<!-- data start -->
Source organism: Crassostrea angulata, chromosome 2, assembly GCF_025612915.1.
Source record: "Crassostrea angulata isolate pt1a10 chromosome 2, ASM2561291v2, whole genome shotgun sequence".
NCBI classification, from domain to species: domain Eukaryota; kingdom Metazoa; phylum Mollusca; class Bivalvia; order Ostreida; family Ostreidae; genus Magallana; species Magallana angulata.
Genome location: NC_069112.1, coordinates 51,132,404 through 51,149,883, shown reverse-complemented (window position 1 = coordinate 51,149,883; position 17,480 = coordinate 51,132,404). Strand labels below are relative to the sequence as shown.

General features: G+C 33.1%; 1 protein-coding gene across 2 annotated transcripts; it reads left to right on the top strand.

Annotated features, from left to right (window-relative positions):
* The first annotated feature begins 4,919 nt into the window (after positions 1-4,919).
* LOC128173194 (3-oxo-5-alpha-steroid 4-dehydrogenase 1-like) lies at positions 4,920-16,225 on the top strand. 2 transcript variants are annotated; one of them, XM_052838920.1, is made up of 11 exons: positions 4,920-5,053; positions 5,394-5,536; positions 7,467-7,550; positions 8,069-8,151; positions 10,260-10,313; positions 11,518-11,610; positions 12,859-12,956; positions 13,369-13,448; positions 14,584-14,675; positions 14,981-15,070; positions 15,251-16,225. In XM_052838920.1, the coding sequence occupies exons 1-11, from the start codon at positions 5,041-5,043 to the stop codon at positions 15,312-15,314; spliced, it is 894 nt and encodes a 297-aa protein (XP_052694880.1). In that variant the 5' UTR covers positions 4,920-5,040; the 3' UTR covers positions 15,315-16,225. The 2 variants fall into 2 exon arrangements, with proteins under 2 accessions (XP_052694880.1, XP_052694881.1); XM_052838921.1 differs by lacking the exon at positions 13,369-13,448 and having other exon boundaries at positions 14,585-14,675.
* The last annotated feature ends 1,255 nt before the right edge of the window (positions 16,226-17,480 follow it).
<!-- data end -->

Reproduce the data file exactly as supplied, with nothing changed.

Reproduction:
Source organism: Crassostrea angulata, chromosome 2, assembly GCF_025612915.1.
Source record: "Crassostrea angulata isolate pt1a10 chromosome 2, ASM2561291v2, whole genome shotgun sequence".
NCBI classification, from domain to species: domain Eukaryota; kingdom Metazoa; phylum Mollusca; class Bivalvia; order Ostreida; family Ostreidae; genus Magallana; species Magallana angulata.
Genome location: NC_069112.1, coordinates 51,132,404 through 51,149,883, shown reverse-complemented (window position 1 = coordinate 51,149,883; position 17,480 = coordinate 51,132,404). Strand labels below are relative to the sequence as shown.

General features: G+C 33.1%; 1 protein-coding gene across 2 annotated transcripts; it reads left to right on the top strand.

Annotated features, from left to right (window-relative positions):
* The first annotated feature begins 4,919 nt into the window (after positions 1-4,919).
* LOC128173194 (3-oxo-5-alpha-steroid 4-dehydrogenase 1-like) lies at positions 4,920-16,225 on the top strand. 2 transcript variants are annotated; one of them, XM_052838920.1, is made up of 11 exons: positions 4,920-5,053; positions 5,394-5,536; positions 7,467-7,550; positions 8,069-8,151; positions 10,260-10,313; positions 11,518-11,610; positions 12,859-12,956; positions 13,369-13,448; positions 14,584-14,675; positions 14,981-15,070; positions 15,251-16,225. In XM_052838920.1, the coding sequence occupies exons 1-11, from the start codon at positions 5,041-5,043 to the stop codon at positions 15,312-15,314; spliced, it is 894 nt and encodes a 297-aa protein (XP_052694880.1). In that variant the 5' UTR covers positions 4,920-5,040; the 3' UTR covers positions 15,315-16,225. The 2 variants fall into 2 exon arrangements, with proteins under 2 accessions (XP_052694880.1, XP_052694881.1); XM_052838921.1 differs by lacking the exon at positions 13,369-13,448 and having other exon boundaries at positions 14,585-14,675.
* The last annotated feature ends 1,255 nt before the right edge of the window (positions 16,226-17,480 follow it).